Q&A: I was just diagnosed with gestational diabetes and need a diet plan.
I was just diagnosed with gestational diabetes. I am 11 weeks along and this is all new to me. I would like to know if you could help me with an appropriate diet. I am not sure when I will be able to see the diabetes doctor, and have no idea what to eat or where to begin!
Here is my little crash course: Foods with a high “glycemic index” require the most insulin, and drive the blood glucose up quickly. The first step, while you are waiting for your appointment, is to avoid sweets and simple carbohydrates like white bread, pasta, rice, and potatoes. Many fruits and fruit juices are also high in sugar and should be avoided for the moment. Aspartame and sucralose are both considered safe as sugar substitutes in pregnancy. What is good to eat? All vegetables and most sources of protein (eggs, cheese, chicken, low mercury fish, and meat) are fine. Once you meet with the diabetes doctor and the dietitian, you will receive more detailed diet instructions and you will learn how to count your carbohydrates.
The incidence of gestational diabetes has been climbing year after year. Many factors play a role, including maternal age, weight, and family history. Typical gestational diabetes is caused by a relative resistance to the effects of the hormone insulin during pregnancy. Your body makes insulin, but not enough to keep your blood glucose in the normal range (less than 90 fasting and less than 120 by one hour after meals). While most moms-to-be don’t get diagnosed until the third trimester, some moms, like you, find our fairly early. Unfortunately sometimes this means that the diabetes will continue after the baby comes. A simple test at your six-week checkup will help figure that out.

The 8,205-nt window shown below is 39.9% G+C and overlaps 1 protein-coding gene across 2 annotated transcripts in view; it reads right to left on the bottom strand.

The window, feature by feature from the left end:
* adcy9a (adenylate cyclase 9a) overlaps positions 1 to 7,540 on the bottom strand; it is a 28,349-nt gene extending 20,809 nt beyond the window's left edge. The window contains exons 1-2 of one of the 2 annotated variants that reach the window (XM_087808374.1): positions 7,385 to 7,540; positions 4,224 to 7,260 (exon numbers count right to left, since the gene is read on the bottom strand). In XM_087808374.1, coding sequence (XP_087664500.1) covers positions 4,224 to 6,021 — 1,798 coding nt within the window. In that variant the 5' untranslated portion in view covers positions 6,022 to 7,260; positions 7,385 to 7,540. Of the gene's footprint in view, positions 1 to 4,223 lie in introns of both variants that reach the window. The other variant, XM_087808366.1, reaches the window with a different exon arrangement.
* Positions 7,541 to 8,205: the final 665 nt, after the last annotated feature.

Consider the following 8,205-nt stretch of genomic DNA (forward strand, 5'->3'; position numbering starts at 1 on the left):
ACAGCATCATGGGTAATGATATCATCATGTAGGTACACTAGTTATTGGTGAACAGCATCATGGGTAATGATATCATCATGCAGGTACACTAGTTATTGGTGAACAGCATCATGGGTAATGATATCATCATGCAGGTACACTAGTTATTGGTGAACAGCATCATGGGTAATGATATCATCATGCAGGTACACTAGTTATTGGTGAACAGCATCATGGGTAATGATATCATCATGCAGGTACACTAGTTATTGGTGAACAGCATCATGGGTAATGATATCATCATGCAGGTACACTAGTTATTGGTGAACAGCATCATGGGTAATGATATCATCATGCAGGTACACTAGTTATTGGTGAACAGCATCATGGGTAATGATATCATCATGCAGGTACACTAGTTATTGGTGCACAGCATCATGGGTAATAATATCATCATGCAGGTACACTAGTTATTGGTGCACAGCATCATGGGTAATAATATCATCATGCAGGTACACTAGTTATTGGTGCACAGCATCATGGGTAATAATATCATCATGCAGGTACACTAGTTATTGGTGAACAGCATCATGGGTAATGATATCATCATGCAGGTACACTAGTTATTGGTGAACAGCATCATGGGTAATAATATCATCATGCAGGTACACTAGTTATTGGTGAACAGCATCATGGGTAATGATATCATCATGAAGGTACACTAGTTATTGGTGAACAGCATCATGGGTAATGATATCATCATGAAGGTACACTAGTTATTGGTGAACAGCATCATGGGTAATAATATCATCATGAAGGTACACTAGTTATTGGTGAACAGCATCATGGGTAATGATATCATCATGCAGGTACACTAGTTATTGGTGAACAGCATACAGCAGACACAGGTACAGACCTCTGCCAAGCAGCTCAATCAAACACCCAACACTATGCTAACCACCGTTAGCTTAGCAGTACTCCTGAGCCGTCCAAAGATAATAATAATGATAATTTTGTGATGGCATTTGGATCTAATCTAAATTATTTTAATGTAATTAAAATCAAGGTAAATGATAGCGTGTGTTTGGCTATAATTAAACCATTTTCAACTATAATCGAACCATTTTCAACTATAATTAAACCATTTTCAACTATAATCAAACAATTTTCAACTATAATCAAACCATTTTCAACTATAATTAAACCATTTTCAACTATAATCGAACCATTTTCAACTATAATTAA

Sometimes gestational diabetes can be controlled by diet alone, but often medications are needed. I do suggest making your diabetes appointment quickly—within the next week or two. The diabetes doctor will be able to advise you on any need for glucose testing at home, and whether you will need medications during the pregnancy to protect the baby from the serious negative effects of elevated blood sugars. For the moment, it is important to keep your blood sugars in the normal range and to be followed closely by your healthcare team.
Here are some snacks for moms-to-be with gestational diabetes.